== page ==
M-Net defends its bachelor choice amidst Twitter outcry
The creators of South African's version of hit TV series The Bachelor have responded to criticism of their selection of Lee Thompson as Mzansi's first bachelor‚ claiming he fits the description of the kind of man the contestants wanted.
Lee was recently unveiled as the first contestant to look for love on the show‚ where women competing each week for his affection and the chance to marry him. But the announcement was overshadowed by an outcry on social media by those who thought he did not represent the ideal South African man.
One of the biggest concerns was that M-Net's choice would make for "cringe-worthy" television and women of colour may be overlooked.
Despite this‚ M-Net have stuck to their guns‚ telling TshisaLIVE that Lee is the perfect fit.
"In line with the international format of the show‚ The Bachelor‚ our local version had to be a prince charming – a highly attractive‚ adventurous‚ charismatic and financially independent single man who are willing to put his heart on the line to find true love on television‚" M-Net spokesperson Lani Lombard said.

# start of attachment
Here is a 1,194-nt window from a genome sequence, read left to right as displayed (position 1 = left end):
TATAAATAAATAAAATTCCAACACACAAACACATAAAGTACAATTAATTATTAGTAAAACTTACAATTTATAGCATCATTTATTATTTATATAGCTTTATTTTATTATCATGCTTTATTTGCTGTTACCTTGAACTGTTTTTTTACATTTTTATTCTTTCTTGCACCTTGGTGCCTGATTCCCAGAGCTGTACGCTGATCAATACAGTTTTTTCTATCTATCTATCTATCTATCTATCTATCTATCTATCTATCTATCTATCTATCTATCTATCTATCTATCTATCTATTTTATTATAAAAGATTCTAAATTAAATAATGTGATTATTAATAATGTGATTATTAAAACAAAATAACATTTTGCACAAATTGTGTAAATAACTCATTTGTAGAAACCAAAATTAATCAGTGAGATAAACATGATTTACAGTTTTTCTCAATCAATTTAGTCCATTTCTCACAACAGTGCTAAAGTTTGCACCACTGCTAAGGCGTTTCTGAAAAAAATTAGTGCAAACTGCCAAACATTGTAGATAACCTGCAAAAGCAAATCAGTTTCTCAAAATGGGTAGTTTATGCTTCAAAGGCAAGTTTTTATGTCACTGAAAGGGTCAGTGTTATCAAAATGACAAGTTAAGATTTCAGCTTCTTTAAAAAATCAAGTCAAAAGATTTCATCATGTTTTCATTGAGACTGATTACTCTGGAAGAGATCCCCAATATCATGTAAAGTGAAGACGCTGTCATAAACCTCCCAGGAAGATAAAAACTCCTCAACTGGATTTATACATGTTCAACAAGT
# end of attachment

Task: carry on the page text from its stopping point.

Lani said M-Net and the show's production company‚ Rapid Blue‚ cast the net wide to find the ideal candidate based on the criteria above and while it was a challenge to find a man who fit the criteria‚ it was even more difficult to find someone who was ready to go through the very public process.
She reassured fans of the show that their chosen bachelor was an "open minded individual who is willing to put a ring on the finger of a girl from any culture or background."
"He also had to be a match for each of the 25 ladies from different cultures and backgrounds who he will woo – and be wooed by – in the Bachelor mansion. We based our final decision based on what the diverse group of shortlisted ladies described as their prince charming‚" Lani said.
She said M-Net was confident viewers would fall in love with Lee as soon as they saw him in action‚ but admitted that they were anticipating a number of reactions‚ including racial debates.
"These type of conversations are a reflection of the society we live in and not an indication of M-Net’s values and beliefs‚" Lani added.
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